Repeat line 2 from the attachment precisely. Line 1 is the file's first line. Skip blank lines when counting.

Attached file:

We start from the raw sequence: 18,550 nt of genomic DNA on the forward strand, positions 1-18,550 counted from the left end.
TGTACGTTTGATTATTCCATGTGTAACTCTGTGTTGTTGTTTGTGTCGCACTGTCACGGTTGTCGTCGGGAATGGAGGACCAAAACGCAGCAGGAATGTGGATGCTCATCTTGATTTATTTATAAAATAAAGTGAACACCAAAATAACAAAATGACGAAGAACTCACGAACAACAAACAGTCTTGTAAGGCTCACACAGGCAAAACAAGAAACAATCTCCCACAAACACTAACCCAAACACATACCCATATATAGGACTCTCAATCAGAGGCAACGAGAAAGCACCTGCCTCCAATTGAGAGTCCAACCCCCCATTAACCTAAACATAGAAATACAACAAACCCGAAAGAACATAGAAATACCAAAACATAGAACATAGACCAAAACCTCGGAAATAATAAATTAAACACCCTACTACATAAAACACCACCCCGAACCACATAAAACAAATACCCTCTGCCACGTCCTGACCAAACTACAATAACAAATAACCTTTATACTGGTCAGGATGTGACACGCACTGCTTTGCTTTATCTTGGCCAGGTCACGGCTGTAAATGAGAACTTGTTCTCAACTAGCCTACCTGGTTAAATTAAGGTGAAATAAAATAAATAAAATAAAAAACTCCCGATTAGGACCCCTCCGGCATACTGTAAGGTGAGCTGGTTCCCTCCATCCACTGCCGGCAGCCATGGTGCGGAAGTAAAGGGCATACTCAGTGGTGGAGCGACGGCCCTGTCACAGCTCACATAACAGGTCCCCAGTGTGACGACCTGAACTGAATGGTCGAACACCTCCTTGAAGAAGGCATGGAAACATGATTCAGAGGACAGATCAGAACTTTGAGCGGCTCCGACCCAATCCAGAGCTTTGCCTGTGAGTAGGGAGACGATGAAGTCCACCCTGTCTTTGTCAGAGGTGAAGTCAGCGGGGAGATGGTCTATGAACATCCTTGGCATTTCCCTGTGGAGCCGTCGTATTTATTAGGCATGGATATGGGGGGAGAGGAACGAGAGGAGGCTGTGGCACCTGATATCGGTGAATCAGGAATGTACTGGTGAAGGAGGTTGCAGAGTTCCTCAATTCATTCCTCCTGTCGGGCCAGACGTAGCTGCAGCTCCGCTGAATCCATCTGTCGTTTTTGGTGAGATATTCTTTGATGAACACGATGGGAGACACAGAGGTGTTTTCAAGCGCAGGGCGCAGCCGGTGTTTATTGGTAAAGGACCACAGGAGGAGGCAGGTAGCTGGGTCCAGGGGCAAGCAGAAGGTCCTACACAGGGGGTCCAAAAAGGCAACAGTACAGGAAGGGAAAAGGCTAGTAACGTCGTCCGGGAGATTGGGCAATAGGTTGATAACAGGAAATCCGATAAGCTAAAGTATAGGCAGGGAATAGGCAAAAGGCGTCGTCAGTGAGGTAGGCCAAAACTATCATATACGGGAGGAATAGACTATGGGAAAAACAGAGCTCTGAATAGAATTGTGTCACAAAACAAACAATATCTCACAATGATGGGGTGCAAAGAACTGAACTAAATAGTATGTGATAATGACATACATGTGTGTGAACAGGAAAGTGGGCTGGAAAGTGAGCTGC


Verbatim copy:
TGTACGTTTGATTATTCCATGTGTAACTCTGTGTTGTTGTTTGTGTCGCACTGTCACGGTTGTCGTCGGGAATGGAGGACCAAAACGCAGCAGGAATGTGGATGCTCATCTTGATTTATTTATAAAATAAAGTGAACACCAAAATAACAAAATGACGAAGAACTCACGAACAACAAACAGTCTTGTAAGGCTCACACAGGCAAAACAAGAAACAATCTCCCACAAACACTAACCCAAACACATACCCATATATAGGACTCTCAATCAGAGGCAACGAGAAAGCACCTGCCTCCAATTGAGAGTCCAACCCCCCATTAACCTAAACATAGAAATACAACAAACCCGAAAGAACATAGAAATACCAAAACATAGAACATAGACCAAAACCTCGGAAATAATAAATTAAACACCCTACTACATAAAACACCACCCCGAACCACATAAAACAAATACCCTCTGCCACGTCCTGACCAAACTACAATAACAAATAACCTTTATACTGGTCAGGATGTGACACGCACTGCTTTGCTTTATCTTGGCCAGGTCACGGCTGTAAATGAGAACTTGTTCTCAACTAGCCTACCTGGTTAAATTAAGGTGAAATAAAATAAATAAAATAAAAAACTCCCGATTAGGACCCCTCCGGCATACTGTAAGGTGAGCTGGTTCCCTCCATCCACTGCCGGCAGCCATGGTGCGGAAGTAAAGGGCATACTCAGTGGTGGAGCGACGGCCCTGTCACAGCTCACATAACAGGTCCCCAGTGTGACGACCTGAACTGAATGGTCGAACACCTCCTTGAAGAAGGCATGGAAACATGATTCAGAGGACAGATCAGAACTTTGAGCGGCTCCGACCCAATCCAGAGCTTTGCCTGTGAGTAGGGAGACGATGAAGTCCACCCTGTCTTTGTCAGAGGTGAAGTCAGCGGGGAGATGGTCTATGAACATCCTTGGCATTTCCCTGTGGAGCCGTCGTATTTATTAGGCATGGATATGGGGGGAGAGGAACGAGAGGAGGCTGTGGCACCTGATATCGGTGAATCAGGAATGTACTGGTGAAGGAGGTTGCAGAGTTCCTCAATTCATTCCTCCTGTCGGGCCAGACGTAGCTGCAGCTCCGCTGAATCCATCTGTCGTTTTTGGTGAGATATTCTTTGATGAACACGATGGGAGACACAGAGGTGTTTTCAAGCGCAGGGCGCAGCCGGTGTTTATTGGTAAAGGACCACAGGAGGAGGCAGGTAGCTGGGTCCAGGGGCAAGCAGAAGGTCCTACACAGGGGGTCCAAAAAGGCAACAGTACAGGAAGGGAAAAGGCTAGTAACGTCGTCCGGGAGATTGGGCAATAGGTTGATAACAGGAAATCCGATAAGCTAAAGTATAGGCAGGGAATAGGCAAAAGGCGTCGTCAGTGAGGTAGGCCAAAACTATCATATACGGGAGGAATAGACTATGGGAAAAACAGAGCTCTGAATAGAATTGTGTCACAAAACAAACAATATCTCACAATGATGGGGTGCAAAGAACTGAACTAAATAGTATGTGATAATGACATACATGTGTGTGAACAGGAAAGTGGGCTGGAAAGTGAGCTGC